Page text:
From weaknesses to strengths overplayed
What I’ve learnt is rather than distinguishing strengths and weaknesses, is thinking instead of strengths you’ve got and how they can be overplayed
I’ve been working with my coach to help me solve problems in my work as a leader and think about my career development. One of the exercises I did as part of this was a 360 with my manager, a selection of directors and strategic partners I work with, and a selection of peers and my team, as well as self-assessing myself.
Beyond the strengths that are most significant, there are clusters where I’m more rounded than others. I’m more rounded on the “relational” strength cluster where I score between 4–7, than on the “thinking” cluster where I score as high as 10 on same and as low as 2 on others. That shows that I need to improve how I think in different situations, while recognise that I’m good at using different relational skills to navigate different environments. I need to improve my emotions and practice different types of delivery.
What I’m finding most useful is the strengths habit tracker, which focuses on:
- How you can stretch a strength to the next level
- Where a strength goes in overdrive and how I can reduce this happening
Stretching your strength to the next level
- Ask your manager for an opportunity to run short ‘creative burst’ sessions to improve work processes and practices or to deal with specific challenges
- Identify the three top problems or challenges facing your team or organisation currently and use your creativity strength to address these
- Observe and reflect how you use your intuition — gut feelings and hunches — and learn how to listen to these more consciously in order to generate ideas and original solutions that move things forward
I run creative burst sessions regularly and have worked across the organisation to identify what are our key challenges, but I do need to trust my gut more systematically!
Overdrive risk to watch out for and how to reduce them
I do sometimes generate unworkable, eccentric ideas that take little account of the realities of the organisation and its context, and sometimes do overlook the more obvious, tried and tested solution.
I’m now starting to intentionally buddy up with colleagues who have more pragmatic, common-sense thinking styles than me
Apparently, I’m very aware of your emotional ‘triggers’ and how to control these to help me remain calm and productive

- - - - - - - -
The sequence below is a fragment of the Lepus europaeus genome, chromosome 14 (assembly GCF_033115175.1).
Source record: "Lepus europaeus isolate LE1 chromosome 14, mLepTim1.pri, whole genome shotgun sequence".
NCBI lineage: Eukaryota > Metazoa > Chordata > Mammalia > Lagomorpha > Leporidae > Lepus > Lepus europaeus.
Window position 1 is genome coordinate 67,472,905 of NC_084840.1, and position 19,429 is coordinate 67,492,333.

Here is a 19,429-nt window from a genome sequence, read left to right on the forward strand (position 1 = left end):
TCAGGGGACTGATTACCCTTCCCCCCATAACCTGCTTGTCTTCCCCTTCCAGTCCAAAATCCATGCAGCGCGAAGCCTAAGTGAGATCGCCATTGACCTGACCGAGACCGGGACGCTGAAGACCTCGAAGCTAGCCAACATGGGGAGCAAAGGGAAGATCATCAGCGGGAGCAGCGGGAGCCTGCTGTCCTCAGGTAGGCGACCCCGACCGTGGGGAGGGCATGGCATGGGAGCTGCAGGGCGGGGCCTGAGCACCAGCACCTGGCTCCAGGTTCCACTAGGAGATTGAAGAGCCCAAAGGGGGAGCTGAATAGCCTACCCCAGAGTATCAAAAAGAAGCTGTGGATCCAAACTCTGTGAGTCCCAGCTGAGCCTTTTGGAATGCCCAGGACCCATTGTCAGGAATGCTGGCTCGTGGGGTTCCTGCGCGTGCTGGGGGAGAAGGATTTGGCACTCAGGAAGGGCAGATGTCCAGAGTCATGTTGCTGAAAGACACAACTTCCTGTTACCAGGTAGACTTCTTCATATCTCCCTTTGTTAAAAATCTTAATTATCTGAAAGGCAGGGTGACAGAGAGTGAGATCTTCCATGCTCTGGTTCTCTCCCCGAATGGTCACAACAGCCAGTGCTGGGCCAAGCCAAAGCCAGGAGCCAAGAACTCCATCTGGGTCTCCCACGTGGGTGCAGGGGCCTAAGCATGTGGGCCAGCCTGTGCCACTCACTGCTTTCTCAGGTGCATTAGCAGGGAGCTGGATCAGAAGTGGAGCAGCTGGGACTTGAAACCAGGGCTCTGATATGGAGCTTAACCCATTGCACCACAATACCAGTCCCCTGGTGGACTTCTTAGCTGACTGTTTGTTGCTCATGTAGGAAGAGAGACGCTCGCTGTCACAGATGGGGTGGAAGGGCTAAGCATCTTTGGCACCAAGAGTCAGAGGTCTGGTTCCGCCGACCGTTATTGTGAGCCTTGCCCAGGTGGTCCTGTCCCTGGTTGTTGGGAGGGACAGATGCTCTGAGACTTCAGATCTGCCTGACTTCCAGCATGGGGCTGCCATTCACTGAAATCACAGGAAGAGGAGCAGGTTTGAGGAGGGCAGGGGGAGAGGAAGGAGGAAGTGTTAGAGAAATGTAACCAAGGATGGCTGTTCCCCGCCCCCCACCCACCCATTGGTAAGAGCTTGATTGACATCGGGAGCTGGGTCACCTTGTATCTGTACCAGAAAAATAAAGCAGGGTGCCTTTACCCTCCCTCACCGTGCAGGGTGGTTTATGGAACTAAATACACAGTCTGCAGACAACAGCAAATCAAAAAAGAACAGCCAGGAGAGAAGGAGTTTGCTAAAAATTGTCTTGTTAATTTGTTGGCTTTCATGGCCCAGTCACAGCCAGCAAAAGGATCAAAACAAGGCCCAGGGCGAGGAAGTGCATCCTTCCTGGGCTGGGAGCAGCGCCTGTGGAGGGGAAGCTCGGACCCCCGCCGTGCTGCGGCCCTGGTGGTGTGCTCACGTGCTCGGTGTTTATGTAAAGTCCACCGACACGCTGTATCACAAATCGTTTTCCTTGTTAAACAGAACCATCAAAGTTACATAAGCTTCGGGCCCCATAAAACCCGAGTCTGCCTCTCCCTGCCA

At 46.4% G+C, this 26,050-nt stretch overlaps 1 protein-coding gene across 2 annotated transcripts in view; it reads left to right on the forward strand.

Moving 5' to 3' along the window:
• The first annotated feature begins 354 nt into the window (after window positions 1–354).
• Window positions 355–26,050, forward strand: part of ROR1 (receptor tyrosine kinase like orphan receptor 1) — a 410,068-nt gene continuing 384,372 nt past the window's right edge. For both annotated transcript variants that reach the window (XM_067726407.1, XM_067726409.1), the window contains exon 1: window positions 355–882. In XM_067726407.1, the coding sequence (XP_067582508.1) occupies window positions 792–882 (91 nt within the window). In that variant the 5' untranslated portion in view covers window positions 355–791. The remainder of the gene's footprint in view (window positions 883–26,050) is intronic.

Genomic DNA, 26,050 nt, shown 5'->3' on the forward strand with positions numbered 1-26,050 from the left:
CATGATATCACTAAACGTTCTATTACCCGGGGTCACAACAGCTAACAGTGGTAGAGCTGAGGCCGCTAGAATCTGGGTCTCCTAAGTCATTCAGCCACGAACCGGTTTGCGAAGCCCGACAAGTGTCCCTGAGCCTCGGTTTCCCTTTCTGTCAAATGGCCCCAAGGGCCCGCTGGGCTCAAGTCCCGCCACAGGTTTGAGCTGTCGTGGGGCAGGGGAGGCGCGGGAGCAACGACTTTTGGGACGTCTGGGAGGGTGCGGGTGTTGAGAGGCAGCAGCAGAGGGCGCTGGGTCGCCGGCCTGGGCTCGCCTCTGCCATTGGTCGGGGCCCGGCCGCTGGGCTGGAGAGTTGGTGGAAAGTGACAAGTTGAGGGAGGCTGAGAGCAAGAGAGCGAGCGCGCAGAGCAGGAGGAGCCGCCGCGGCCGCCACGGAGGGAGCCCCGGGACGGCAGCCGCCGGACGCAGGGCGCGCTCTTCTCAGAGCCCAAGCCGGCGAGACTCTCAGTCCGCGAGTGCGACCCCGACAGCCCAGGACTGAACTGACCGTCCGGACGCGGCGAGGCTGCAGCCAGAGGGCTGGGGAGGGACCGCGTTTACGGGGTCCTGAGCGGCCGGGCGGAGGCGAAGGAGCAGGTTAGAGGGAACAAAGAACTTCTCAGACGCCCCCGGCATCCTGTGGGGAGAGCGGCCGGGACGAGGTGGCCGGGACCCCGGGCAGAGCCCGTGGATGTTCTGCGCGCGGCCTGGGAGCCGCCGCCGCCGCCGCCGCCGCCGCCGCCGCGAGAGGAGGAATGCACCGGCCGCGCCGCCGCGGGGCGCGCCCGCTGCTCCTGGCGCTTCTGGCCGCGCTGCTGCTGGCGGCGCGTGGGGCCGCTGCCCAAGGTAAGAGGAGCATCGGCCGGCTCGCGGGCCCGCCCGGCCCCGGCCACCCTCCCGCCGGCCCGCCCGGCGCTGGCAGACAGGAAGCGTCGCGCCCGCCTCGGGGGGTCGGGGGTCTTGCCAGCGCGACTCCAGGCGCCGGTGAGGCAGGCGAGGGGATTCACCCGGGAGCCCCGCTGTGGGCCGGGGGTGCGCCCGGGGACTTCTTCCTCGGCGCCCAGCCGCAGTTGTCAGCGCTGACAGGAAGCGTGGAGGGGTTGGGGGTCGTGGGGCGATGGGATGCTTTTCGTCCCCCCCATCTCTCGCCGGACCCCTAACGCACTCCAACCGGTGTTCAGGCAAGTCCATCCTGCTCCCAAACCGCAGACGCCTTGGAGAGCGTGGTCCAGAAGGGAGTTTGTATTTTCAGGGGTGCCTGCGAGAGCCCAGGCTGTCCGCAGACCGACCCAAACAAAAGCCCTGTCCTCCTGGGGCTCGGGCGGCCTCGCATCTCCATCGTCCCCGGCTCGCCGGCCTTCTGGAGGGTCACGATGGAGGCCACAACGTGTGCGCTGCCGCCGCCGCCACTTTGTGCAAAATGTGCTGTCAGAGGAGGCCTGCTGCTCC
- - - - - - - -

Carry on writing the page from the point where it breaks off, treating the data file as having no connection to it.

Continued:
To strengthen my performance in this area:
I’m going to identify how I can prioritise activities what helps most, i.e. negotiating with people, navigating competing priorities and even conflict, working, dealing with emergencies. I do this regularly anyway, but there are perhaps areas of work my team do where that could help more.
Following a discussion with my coach, I’m going to observe my own emotions, learning to be completely honest with myself about I you feel at any one time. I’ll use that this to understand why I feel the way I do, and then make choices about how I’d like to respond to different circumstances before I actually do.
I perhaps need to help more people I work with who maybe don’t control their emotions as much, understand why that is and provide them with feedback on how they are being perceived, so they can improve.
Overdrive risk to watch out for and how to reduce them
My emotional control can make me come across as dispassionate and aloof when I don’t share my emotions and feelings productively with others.
I think I need ‘dial up’ my emotions in a way that is visible to others to ensure they understand how I’m feeling on topics where I do need to show emotion, and have started doing that more on the uncomfortable conversations in my team we’ve had on race, discrimination and unconscious bias.
If I find that others do not understand my feelings or views on a topic that is important to me, I need to take the time to explain carefully why something is important to me, even explaining that this may not be obvious in how I speak or act, but that doesn’t mean I don’t feel strongly about it.
One of my other strengths is I remain adaptable and flexible in the face of unfamiliar or changing situations
To strengthen my performance in this area, I will work with others less adaptable than myself by helping them develop a more positive attitude toward change, including helping them to see the benefits, help them adapt their mindset and behaviours to the changes and remind them to reward themselves for achieving their goals. I will also find opportunities to lead or influence fast-changing, uncertain situations at work, helping others to see the benefits of adapting and flexing
To avoid this strength going into overdrive
I know that sometimes it might feel like I prefer change for change’s sake, without considering the implications of my actions. Others might see me as restless, and making changes for the sake of it.
To counter that, I’m going to seek new projects or situations which require change and ensure I prioritise the activities that are going to create the most value for my team and the organisation.
One of my strengths is taking independent action to make things happen.
To stretch my strength to the next level, I’m going to seek opportunities to take the lead on important organisational improvement projects or tasks where nobody appears to be taking responsibility, or where progress has slowed or stalled.
Define a given number of proposals that you are going to make in relation to the meeting agenda and volunteer for action items that would not necessarily form part of your own area of responsibility
By delving further, this will improve my understanding of how things work, which may encourage me to think of better processes and innovative ideas